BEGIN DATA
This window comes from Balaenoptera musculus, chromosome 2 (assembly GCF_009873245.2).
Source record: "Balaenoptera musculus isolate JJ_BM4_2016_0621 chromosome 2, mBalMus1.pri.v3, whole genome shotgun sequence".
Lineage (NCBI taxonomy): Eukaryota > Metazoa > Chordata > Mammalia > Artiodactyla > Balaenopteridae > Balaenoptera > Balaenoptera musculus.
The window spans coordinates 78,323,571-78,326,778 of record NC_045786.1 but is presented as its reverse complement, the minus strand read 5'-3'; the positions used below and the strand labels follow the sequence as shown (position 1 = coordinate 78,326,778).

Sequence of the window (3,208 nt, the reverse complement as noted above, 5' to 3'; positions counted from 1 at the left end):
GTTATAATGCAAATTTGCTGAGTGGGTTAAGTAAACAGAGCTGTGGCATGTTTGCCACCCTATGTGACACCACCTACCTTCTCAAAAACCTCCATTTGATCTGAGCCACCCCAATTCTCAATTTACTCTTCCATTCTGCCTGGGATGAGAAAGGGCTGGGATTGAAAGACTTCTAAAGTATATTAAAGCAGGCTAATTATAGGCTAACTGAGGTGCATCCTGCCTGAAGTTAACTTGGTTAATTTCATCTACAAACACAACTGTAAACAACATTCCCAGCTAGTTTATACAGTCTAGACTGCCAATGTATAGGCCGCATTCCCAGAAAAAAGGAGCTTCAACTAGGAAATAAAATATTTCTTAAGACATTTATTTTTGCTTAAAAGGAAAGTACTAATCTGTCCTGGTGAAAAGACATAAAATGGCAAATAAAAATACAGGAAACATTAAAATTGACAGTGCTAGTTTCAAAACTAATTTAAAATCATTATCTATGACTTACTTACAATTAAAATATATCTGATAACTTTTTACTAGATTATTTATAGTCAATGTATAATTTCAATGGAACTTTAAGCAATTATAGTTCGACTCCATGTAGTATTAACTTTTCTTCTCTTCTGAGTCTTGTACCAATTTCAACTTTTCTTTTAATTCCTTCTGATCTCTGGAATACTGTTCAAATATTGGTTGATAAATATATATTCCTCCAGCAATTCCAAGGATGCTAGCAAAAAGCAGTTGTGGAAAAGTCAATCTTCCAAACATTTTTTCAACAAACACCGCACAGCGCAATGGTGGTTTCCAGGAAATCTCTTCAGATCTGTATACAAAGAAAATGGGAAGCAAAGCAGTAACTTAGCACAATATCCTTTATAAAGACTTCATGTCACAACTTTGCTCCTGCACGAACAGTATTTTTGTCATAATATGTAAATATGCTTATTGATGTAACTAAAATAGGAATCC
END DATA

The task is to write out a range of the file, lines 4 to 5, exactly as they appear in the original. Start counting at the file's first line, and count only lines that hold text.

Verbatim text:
The window spans coordinates 78,323,571-78,326,778 of record NC_045786.1 but is presented as its reverse complement, the minus strand read 5'-3'; the positions used below and the strand labels follow the sequence as shown (position 1 = coordinate 78,326,778).

Sequence of the window (3,208 nt, the reverse complement as noted above, 5' to 3'; positions counted from 1 at the left end):